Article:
Woman: I delivered the message. Now what?

Man: Now let’s check the second message.

Woman: ready.

Man: mum. The doctor’s deodorant discovery now contains M -3 to stop odour 24 hours a day. Remember now.

Woman: I know. For security reasons, mum’s the word.




Narration: Perhaps the most incredible story of the last million years is the rise of modern human culture. The cities we populate and the lives that we lead.


It is the world that our children will inherit.


But after a century of exponential growth in population and consumerism people are questioning the nature of modern life. Beginning to doubt our motivations and predicting environmental destruction.


This film uses evolutionary psychology as a tool to look at modern society. In understanding human nature our current concerns look smaller, more transient, with, potentially, a solution.







Geoffrey Miller: We’ve all got this weird mental illness called consumerism. We’ve all kind of gone collectively psychotic. Chasing status, in public, with people who don’t really care and neglecting your own lovers and friends and neighbours and kids.



Geoffrey Miller

Professor of Psychology



Jonathan Chapman

Reader in Architecture and Design


Jonathan Chapman: You know, this consumption of material items as a means to acquire status is as much of a trap as it is a set of freedoms. The pervasive nature of it has perhaps crossed the threshold of us being able to cope with it and process the information. The high street is actually a stressful, anxious place. We’re getting very little from it, but working incredibly hard to try and figure it all out.


Geoffrey Miller: We have the delusion that we really have deep insight into ourselves already. We’re very sophisticated now in the early 21st century, but we’re going to seem incredibly naïve in another hundred years. Our grandchildren will think – what were they on about? Why did they care about brands and having six bedroom houses if they were only one married couple and one kid. Why did they care about that?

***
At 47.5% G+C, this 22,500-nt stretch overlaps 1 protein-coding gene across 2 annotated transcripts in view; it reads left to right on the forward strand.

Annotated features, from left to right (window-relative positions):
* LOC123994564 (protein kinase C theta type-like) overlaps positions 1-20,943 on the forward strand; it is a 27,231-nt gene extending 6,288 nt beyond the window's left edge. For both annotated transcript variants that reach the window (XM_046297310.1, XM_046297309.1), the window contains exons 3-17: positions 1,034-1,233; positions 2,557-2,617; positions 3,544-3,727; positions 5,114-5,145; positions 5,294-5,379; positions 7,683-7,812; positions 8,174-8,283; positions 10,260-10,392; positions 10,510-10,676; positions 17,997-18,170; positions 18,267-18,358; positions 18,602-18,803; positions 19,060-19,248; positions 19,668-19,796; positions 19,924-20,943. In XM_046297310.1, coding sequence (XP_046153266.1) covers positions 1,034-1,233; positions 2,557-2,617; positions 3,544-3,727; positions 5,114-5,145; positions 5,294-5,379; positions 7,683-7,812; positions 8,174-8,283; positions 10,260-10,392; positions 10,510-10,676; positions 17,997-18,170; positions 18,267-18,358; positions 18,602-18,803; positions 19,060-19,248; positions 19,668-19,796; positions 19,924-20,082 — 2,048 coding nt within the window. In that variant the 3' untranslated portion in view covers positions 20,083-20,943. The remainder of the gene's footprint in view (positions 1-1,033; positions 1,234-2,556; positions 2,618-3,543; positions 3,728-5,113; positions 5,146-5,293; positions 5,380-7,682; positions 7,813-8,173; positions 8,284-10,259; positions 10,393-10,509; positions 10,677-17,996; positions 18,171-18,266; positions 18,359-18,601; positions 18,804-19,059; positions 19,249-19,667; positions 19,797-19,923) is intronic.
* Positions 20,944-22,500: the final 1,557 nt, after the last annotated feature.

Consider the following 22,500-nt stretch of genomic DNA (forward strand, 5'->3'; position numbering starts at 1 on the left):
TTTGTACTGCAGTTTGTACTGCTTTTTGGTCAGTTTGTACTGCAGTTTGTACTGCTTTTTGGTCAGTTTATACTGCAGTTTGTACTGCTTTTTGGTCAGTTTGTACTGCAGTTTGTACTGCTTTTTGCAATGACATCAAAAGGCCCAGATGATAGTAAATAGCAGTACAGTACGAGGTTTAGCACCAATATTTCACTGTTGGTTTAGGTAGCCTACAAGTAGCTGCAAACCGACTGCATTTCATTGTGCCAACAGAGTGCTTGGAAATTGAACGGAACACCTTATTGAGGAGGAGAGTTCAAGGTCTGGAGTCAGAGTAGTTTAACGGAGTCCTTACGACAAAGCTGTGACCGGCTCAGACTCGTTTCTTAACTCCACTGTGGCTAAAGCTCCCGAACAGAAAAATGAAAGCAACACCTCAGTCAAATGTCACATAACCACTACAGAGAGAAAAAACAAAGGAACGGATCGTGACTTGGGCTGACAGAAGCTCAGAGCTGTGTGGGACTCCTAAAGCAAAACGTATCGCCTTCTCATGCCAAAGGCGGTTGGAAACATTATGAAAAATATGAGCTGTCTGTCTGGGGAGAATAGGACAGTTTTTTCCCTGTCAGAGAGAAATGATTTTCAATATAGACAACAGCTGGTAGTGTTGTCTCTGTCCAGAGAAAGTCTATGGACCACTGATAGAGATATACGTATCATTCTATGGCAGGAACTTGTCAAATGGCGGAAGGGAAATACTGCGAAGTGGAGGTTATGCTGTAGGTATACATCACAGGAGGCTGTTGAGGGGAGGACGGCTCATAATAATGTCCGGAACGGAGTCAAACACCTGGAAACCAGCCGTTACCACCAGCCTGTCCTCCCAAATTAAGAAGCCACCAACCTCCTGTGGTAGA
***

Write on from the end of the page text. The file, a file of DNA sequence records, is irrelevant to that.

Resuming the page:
Narration: There is a lot of baggage and meaning attached to the word consumer and consumerism: but for all the negative connotations consumerism and consumptive processes are merely descriptive words for something that feels very normal for the human animal to do.


Jonathan Chapman: They’re the result of a very natural human urge - to experience and to grow and to learn and to play out dreams and ambitions and aspirations. And in that respect consumption can be seen as something incredibly natural and incredibly normal for a stimulus hungry species such as ours to do. And as we now know what clouds are and we know what thunder is and we know why plants grow.. as things become increasingly understood, the need of mystery and magic is still there. But we need to synthesize and make ways of doing that.


Advert Woman: I just wish I had a decent kitchen.


Narration: In a subtle and satisfying way this consumption of products and experiences has now also become a significant measure for our lives.




Jonathan Chapman:

Caption: Jonathan Chapman

Author: 'Emotionally Durable Design'


There is this story that we’re all very aware of though no one ever sat us down and told us the story, but that we kind of understand, through media in many ways. We understand that landscape and where the milestones are. For example your first double bed, buying your first cot. I don’t thinks it’s necessarily production and consumption that’s driving that, it’s just that this is a human process and it’s a human way of structuring and making sense out of the future which is totally unknown. The difference is that we’ve chosen to structure it and signpost it with products and possessions.